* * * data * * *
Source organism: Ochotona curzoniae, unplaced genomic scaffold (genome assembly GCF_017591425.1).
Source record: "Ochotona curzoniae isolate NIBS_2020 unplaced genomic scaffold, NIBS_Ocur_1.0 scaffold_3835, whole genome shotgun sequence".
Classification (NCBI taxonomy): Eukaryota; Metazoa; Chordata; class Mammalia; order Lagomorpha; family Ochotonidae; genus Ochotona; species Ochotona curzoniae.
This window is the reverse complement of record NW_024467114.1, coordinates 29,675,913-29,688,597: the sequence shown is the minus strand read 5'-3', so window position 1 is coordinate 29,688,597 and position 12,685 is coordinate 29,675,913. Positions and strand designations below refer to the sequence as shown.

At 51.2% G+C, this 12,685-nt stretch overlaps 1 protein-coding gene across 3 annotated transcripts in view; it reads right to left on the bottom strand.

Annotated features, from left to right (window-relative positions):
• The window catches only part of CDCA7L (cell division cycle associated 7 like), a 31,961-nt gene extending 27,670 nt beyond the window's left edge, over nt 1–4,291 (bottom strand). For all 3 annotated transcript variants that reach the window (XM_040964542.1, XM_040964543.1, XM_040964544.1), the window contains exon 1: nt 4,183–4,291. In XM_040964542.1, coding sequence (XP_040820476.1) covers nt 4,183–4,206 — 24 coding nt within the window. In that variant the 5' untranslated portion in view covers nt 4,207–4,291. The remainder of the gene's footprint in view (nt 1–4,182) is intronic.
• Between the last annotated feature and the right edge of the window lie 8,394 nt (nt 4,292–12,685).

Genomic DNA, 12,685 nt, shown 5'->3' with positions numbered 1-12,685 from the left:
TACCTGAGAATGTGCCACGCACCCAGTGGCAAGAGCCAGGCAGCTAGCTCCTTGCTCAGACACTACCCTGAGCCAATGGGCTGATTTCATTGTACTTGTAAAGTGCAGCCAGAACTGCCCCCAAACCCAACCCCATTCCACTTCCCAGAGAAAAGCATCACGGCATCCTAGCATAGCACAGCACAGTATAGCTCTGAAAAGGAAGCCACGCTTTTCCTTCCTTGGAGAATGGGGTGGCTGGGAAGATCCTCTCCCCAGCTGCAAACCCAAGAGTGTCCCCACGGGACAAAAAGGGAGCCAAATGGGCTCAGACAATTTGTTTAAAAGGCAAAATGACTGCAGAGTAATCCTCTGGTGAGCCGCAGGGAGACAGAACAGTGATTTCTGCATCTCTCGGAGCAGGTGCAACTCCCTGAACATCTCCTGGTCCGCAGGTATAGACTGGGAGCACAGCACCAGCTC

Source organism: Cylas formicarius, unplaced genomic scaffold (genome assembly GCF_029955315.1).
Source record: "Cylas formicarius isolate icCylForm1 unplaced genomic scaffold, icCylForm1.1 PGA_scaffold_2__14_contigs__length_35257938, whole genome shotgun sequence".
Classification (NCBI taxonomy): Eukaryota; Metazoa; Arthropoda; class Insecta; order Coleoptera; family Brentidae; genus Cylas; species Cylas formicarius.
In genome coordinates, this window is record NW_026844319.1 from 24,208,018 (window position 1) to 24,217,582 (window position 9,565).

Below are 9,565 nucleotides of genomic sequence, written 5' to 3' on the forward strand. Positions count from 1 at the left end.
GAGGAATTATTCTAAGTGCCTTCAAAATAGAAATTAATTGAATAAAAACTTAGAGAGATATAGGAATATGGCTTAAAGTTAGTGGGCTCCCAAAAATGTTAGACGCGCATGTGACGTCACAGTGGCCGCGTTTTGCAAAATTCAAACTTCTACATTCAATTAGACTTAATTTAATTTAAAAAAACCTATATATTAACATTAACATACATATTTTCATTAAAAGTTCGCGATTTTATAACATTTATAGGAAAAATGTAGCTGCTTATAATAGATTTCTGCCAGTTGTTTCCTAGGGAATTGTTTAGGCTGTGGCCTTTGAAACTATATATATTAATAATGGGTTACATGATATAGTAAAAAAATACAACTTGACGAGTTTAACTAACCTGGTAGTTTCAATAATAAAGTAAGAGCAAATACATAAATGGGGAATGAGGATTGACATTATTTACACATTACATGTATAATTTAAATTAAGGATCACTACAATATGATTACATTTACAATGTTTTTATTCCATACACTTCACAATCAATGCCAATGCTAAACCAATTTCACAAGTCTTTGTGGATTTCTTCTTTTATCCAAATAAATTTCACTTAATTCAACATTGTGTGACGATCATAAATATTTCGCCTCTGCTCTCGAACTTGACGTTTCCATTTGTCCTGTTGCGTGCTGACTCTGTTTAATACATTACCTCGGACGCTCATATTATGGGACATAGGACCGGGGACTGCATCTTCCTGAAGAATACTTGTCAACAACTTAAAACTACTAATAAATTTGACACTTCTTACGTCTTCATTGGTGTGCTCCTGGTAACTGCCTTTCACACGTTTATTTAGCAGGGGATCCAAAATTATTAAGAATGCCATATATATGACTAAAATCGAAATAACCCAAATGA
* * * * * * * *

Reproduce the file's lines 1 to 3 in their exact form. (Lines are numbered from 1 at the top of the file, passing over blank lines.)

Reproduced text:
Source organism: Ochotona curzoniae, unplaced genomic scaffold (genome assembly GCF_017591425.1).
Source record: "Ochotona curzoniae isolate NIBS_2020 unplaced genomic scaffold, NIBS_Ocur_1.0 scaffold_3835, whole genome shotgun sequence".
Classification (NCBI taxonomy): Eukaryota; Metazoa; Chordata; class Mammalia; order Lagomorpha; family Ochotonidae; genus Ochotona; species Ochotona curzoniae.